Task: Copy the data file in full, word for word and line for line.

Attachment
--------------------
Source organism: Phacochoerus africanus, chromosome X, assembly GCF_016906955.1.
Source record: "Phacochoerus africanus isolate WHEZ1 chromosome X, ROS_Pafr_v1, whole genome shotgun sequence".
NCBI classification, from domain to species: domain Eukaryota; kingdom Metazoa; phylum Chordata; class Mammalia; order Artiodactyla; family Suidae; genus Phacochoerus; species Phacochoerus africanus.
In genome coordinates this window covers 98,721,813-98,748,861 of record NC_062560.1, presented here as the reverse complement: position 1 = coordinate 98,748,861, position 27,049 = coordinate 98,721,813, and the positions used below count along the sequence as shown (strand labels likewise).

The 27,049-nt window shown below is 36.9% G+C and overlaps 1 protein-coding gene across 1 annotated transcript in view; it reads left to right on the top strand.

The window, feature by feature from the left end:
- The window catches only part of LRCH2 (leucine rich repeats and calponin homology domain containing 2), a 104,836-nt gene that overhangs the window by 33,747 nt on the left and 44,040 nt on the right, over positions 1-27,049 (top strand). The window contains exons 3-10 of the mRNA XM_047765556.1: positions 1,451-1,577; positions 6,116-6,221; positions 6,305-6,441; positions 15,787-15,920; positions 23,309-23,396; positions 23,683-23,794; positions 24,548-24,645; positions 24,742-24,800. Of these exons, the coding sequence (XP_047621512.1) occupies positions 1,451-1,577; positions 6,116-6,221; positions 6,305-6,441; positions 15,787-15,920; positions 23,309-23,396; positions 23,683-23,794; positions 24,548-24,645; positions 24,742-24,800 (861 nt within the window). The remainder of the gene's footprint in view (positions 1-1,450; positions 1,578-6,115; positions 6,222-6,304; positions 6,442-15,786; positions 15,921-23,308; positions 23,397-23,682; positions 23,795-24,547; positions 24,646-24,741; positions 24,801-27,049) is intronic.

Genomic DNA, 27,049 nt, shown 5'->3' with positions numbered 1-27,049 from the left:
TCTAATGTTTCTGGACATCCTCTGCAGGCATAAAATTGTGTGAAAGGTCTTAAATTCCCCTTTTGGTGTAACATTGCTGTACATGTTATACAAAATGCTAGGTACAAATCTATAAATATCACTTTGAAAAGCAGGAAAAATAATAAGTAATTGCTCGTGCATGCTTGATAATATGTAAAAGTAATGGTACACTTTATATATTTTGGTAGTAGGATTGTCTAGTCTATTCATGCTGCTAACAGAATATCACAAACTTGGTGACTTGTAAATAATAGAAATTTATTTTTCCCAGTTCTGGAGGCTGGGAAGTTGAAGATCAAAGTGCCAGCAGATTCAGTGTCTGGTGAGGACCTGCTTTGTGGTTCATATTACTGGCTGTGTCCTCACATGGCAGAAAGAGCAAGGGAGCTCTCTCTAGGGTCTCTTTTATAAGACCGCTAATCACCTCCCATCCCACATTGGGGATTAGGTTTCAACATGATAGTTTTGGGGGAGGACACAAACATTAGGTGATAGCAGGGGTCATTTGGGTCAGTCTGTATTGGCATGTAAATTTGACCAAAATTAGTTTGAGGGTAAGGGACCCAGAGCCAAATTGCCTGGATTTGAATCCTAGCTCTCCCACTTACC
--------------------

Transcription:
Source organism: Phacochoerus africanus, chromosome X, assembly GCF_016906955.1.
Source record: "Phacochoerus africanus isolate WHEZ1 chromosome X, ROS_Pafr_v1, whole genome shotgun sequence".
NCBI classification, from domain to species: domain Eukaryota; kingdom Metazoa; phylum Chordata; class Mammalia; order Artiodactyla; family Suidae; genus Phacochoerus; species Phacochoerus africanus.
In genome coordinates this window covers 98,721,813-98,748,861 of record NC_062560.1, presented here as the reverse complement: position 1 = coordinate 98,748,861, position 27,049 = coordinate 98,721,813, and the positions used below count along the sequence as shown (strand labels likewise).

The 27,049-nt window shown below is 36.9% G+C and overlaps 1 protein-coding gene across 1 annotated transcript in view; it reads left to right on the top strand.

The window, feature by feature from the left end:
- The window catches only part of LRCH2 (leucine rich repeats and calponin homology domain containing 2), a 104,836-nt gene that overhangs the window by 33,747 nt on the left and 44,040 nt on the right, over positions 1-27,049 (top strand). The window contains exons 3-10 of the mRNA XM_047765556.1: positions 1,451-1,577; positions 6,116-6,221; positions 6,305-6,441; positions 15,787-15,920; positions 23,309-23,396; positions 23,683-23,794; positions 24,548-24,645; positions 24,742-24,800. Of these exons, the coding sequence (XP_047621512.1) occupies positions 1,451-1,577; positions 6,116-6,221; positions 6,305-6,441; positions 15,787-15,920; positions 23,309-23,396; positions 23,683-23,794; positions 24,548-24,645; positions 24,742-24,800 (861 nt within the window). The remainder of the gene's footprint in view (positions 1-1,450; positions 1,578-6,115; positions 6,222-6,304; positions 6,442-15,786; positions 15,921-23,308; positions 23,397-23,682; positions 23,795-24,547; positions 24,646-24,741; positions 24,801-27,049) is intronic.

Genomic DNA, 27,049 nt, shown 5'->3' with positions numbered 1-27,049 from the left:
TCTAATGTTTCTGGACATCCTCTGCAGGCATAAAATTGTGTGAAAGGTCTTAAATTCCCCTTTTGGTGTAACATTGCTGTACATGTTATACAAAATGCTAGGTACAAATCTATAAATATCACTTTGAAAAGCAGGAAAAATAATAAGTAATTGCTCGTGCATGCTTGATAATATGTAAAAGTAATGGTACACTTTATATATTTTGGTAGTAGGATTGTCTAGTCTATTCATGCTGCTAACAGAATATCACAAACTTGGTGACTTGTAAATAATAGAAATTTATTTTTCCCAGTTCTGGAGGCTGGGAAGTTGAAGATCAAAGTGCCAGCAGATTCAGTGTCTGGTGAGGACCTGCTTTGTGGTTCATATTACTGGCTGTGTCCTCACATGGCAGAAAGAGCAAGGGAGCTCTCTCTAGGGTCTCTTTTATAAGACCGCTAATCACCTCCCATCCCACATTGGGGATTAGGTTTCAACATGATAGTTTTGGGGGAGGACACAAACATTAGGTGATAGCAGGGGTCATTTGGGTCAGTCTGTATTGGCATGTAAATTTGACCAAAATTAGTTTGAGGGTAAGGGACCCAGAGCCAAATTGCCTGGATTTGAATCCTAGCTCTCCCACTTACC